Palazzo d'Avalos.

After the collapse of the Western Roman Empire, the region was occupied by Germanic tribes until Justinian's Byzantine re-conquest, which included the province of Samnium, of which Histonium was a key town. However soon after Justinian's death, Histonium fell to the Lombards and incorporated into the Duchy of Benevento. Later, circa 774 AD, the town was conquered by the Franks. Subsequently, in 1053, the Normans under Robert Guiscard in turn captured it along with the Duchy of Benevento. Around 1076, Histonium was renamed Guastaymonis, or the Waste of Aimone (Italian: Il Guasto d'Aimone), following raids, hence its current name. From the 13th century it was part of the Kingdom of Naples, which later merged into the Kingdom of the Two Sicilies.

In the 15th century the city's urban structure was transformed by the condottiero Giacomo Caldora, who had become its lord. The Caldora family built new city walls still seen today, including the Torre Bassano tower in Piazza Rossetti, the Torre Diomede in Vico Storto del Passero, the Torre Diamante in Piazza Verdi and Porta Catena, and with Castello Caldoresco as its primary defensive outpost.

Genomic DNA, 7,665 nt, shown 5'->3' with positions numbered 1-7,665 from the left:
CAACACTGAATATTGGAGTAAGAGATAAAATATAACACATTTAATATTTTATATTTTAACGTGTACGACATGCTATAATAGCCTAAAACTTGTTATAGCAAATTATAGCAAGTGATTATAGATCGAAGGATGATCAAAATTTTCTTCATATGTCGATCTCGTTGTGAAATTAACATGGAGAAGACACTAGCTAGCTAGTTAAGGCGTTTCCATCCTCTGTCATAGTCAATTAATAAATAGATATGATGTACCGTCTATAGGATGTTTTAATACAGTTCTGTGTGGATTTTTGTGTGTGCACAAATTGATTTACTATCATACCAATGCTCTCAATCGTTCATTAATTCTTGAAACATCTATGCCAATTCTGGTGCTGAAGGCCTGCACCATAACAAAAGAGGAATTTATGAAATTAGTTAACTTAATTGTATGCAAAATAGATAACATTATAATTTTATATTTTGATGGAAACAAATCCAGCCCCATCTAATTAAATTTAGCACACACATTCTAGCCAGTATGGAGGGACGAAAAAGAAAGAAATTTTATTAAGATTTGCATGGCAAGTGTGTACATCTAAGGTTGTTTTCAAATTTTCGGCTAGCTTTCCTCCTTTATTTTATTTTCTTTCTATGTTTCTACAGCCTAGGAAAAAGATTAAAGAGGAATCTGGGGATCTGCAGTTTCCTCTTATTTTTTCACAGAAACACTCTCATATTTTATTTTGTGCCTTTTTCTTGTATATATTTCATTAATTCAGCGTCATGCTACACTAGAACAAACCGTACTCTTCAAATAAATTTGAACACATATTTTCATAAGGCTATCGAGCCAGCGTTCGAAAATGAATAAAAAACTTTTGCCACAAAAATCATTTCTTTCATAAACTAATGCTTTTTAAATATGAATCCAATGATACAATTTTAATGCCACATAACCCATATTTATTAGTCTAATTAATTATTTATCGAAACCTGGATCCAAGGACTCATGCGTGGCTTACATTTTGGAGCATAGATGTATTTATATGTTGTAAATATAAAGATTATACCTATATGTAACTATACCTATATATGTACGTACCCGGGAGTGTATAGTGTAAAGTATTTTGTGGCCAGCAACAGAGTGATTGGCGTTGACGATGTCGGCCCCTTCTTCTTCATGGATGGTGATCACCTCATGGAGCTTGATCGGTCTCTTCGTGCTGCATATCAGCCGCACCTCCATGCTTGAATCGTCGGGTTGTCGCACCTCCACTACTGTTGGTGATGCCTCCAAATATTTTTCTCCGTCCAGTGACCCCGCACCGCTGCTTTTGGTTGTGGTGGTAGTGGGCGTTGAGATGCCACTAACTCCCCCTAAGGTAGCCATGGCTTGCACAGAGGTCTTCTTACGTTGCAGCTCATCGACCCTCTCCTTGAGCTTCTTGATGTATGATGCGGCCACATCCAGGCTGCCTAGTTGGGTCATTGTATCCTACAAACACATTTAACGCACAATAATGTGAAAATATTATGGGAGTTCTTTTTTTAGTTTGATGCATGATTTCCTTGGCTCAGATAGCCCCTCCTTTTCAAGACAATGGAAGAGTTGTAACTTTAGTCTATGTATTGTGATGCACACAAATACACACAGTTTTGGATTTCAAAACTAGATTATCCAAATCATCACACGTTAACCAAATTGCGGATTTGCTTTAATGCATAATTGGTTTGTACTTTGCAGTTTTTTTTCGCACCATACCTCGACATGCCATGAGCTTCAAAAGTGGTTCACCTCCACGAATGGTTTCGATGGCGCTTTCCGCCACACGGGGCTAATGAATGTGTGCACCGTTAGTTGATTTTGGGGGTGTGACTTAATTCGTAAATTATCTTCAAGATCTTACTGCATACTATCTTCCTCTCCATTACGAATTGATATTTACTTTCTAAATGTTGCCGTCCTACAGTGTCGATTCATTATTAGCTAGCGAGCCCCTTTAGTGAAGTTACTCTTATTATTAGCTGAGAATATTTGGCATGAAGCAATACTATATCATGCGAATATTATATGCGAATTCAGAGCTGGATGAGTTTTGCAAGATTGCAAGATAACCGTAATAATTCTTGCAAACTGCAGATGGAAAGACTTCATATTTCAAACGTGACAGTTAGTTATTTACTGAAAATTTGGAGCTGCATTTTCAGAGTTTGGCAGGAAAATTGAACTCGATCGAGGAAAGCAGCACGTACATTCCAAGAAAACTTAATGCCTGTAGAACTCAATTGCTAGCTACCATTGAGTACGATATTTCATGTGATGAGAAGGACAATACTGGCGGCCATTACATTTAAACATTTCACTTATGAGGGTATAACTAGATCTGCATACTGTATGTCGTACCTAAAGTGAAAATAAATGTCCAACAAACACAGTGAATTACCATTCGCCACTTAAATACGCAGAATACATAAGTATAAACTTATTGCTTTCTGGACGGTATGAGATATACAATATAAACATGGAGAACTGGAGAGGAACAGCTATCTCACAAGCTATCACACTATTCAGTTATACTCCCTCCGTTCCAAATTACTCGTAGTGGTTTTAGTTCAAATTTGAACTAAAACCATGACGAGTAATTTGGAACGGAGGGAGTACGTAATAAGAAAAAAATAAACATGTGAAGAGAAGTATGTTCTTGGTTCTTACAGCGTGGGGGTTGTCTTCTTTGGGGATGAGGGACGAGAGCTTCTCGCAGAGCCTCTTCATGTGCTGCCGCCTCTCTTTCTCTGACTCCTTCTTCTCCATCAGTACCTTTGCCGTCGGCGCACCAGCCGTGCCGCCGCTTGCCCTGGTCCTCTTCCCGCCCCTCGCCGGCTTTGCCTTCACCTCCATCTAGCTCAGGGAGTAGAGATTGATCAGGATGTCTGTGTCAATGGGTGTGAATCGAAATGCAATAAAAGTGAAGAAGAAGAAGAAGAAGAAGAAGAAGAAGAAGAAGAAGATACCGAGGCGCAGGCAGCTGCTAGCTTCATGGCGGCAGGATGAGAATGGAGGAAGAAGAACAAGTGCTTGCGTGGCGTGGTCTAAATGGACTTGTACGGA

In 1566, Turkish Ottoman naval forces, led by Piyale Pasha, destroyed much of the city by fire, including the Castello Caldoresco, the Church of Santa Margherita and the Palazzo d'Avalos (formerly a home of Vittoria Colonna - close confidante of Michelangelo - now the Musei di Palazzo d'Avalos).

From Spanish rule until Italy's Unification[edit]

Under the Spanish rule of southern Italy, Vasto became fief of the Marquis d'Avalos, and under the reign of Cesare Michelangelo (marquis from 1697 to 1729), Vasto reached its zenith. Only superficially shaken by revolutionary events in 1799 (a short-lived Republic of Vasto was immediately overthrown by the sanfedista, or loyalists), the city's history was reflected in the nation's throughout the Restoration to the Unity of Italy when a liberal elite governed.

The poet and scholar Gabriele Rossetti was born in Vasto on 28 February 1783. Rossetti's published works include literary criticism, Romantic poetry such as his long poem Il Veggente in Solitudine of 1846, and his autobiography. Gabriele went into political exile in 1821, settling in London, England.

He was the father of well-known pre-Raphaelite painter Dante Gabriel Rossetti and poet Christina Rossetti. Gabriele died on 24 April 1854 and is buried in London's Highgate Cemetery with his wife Frances Polidori.


In the early 20th century, Vasto changed its architectural and urban features. The historical centre was redrawn and the foundations were set for drastic alterations during the 1920s and 1930s, with Mussolini decreeing a name change to Istonio in 1938, the official name until the liberation of the city from the Allied Forces in 1944.